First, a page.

Middle: Canadian newspapers; Right: making a selection.
NewspaperDirect is offering the PressReader app for free, and the first seven titles downloaded will be free, as well. After the free trial period, newspapers and magazines (there are a few) will be available for 99 cents per issue, or can be downloaded as part of a paid subscription acquired through PressDisplay.com
The experience of reading a newspaper on the app is far inferior to the new apps coming online, so newspaper publishers developing applications for their own titles will not see PressReader as a permanent solution. The problem, of course, is that the app simply attempts to duplicate the print experience, much as a flipbook does online. As I have said before, however, the flipbook experience is not a good solution for the web -- but for tablets maybe.
An individual app, complete with multimedia and constantly updated content, is definitely the future. The Financial Times app, for instance, is for more attractive, easier to read, and provides readers with a more, dare I say, modern version of the tablet newspaper than a simple exact copy approach as employed by NewspaperDirect.
But as a newsstand, and as a way to quickly access a newspaper while on the run, about to board a plane, PressReader will prove to be a winner.
They must know something you don't know.
AT&T must believe that they are about to lose their iPhone exclusivity because they have announced that they will be raising the early termination fee on smartphone users to $325.
The move is also a sign that AT&T wants to take advantage of customers who will soon want to upgrade their iPhones. Apple is set to unveil its newest generation of the iPhone at its developer conference in two weeks.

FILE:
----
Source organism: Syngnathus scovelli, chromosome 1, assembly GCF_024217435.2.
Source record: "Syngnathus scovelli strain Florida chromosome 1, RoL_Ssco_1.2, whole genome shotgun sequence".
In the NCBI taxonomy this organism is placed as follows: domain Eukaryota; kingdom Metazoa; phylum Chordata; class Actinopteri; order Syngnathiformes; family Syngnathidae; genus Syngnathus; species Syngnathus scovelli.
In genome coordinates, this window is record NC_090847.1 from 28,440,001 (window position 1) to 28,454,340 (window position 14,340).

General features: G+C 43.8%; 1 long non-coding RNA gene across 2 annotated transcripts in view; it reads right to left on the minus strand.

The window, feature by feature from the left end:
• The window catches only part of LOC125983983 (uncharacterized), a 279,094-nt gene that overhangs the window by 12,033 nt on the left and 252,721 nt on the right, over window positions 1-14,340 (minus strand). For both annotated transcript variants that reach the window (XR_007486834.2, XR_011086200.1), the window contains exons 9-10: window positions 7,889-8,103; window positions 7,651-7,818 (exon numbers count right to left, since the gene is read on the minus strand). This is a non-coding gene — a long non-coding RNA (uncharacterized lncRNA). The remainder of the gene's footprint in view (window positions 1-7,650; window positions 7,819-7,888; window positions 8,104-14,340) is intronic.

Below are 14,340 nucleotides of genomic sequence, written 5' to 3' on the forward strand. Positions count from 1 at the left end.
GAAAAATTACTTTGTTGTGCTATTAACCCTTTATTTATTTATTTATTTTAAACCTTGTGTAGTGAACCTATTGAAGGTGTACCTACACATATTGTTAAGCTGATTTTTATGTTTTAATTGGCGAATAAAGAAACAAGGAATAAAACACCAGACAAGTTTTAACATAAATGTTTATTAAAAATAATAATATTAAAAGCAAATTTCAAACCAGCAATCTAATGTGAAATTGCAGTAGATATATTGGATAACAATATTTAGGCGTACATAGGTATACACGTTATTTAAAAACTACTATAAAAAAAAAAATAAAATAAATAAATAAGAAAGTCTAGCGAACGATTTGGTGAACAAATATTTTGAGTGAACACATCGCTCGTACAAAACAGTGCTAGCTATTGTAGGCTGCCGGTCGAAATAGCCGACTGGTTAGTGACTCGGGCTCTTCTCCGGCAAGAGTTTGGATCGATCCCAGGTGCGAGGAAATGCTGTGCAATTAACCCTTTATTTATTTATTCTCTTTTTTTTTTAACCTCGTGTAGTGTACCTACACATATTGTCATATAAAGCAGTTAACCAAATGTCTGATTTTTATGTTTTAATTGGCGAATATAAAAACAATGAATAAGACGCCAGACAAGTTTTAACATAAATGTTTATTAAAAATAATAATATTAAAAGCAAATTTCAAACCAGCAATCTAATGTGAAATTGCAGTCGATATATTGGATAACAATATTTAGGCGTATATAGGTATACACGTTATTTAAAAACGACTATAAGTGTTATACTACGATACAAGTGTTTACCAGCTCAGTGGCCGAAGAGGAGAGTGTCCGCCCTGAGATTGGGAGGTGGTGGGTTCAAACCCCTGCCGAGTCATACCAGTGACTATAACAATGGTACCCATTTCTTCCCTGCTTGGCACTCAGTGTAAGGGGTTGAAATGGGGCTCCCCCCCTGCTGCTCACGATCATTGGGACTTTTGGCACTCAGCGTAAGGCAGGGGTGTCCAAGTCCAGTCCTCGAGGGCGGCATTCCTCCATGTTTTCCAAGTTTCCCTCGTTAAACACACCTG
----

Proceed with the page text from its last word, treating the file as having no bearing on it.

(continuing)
This is the week Apple launches the iPad in nine more countries: Australia, Canada, France, Germany, Italy, Japan, Spain, Switzerland and the U.K. (guess they are out of luck in Liechtenstein).
In preparation, Apple has opened up its international iBookstore and iTunes app store for the iPad. Previously, a non-U.S. resident that may have purchased their iPad in the U.S. and then travelled home to their home country was prevented from accessing iPad apps via iTunes. As a result, news apps from countries other than the U.S. are beginning to appear such as the BFMTV app from France -- logo seen at right.
One app that submitted an update in time for the international roll-out was Zinio whose Zinio Magazine Newsstand & Reader is probably the most way iPad readers access magazines -- the alternative being individual apps. Their update initially appeared minor, just support for French, but a closer look reveals that users will now be able to delete titles completely, something impossible with earlier versions. This is probably not important online, but iPad users have asked for the delete feature so they do not have to swipe through pages of icons to find their magazines (extra important when you are subscribing to a daily product like Sporting News Today. Another good update for the leading magazine newsstand app.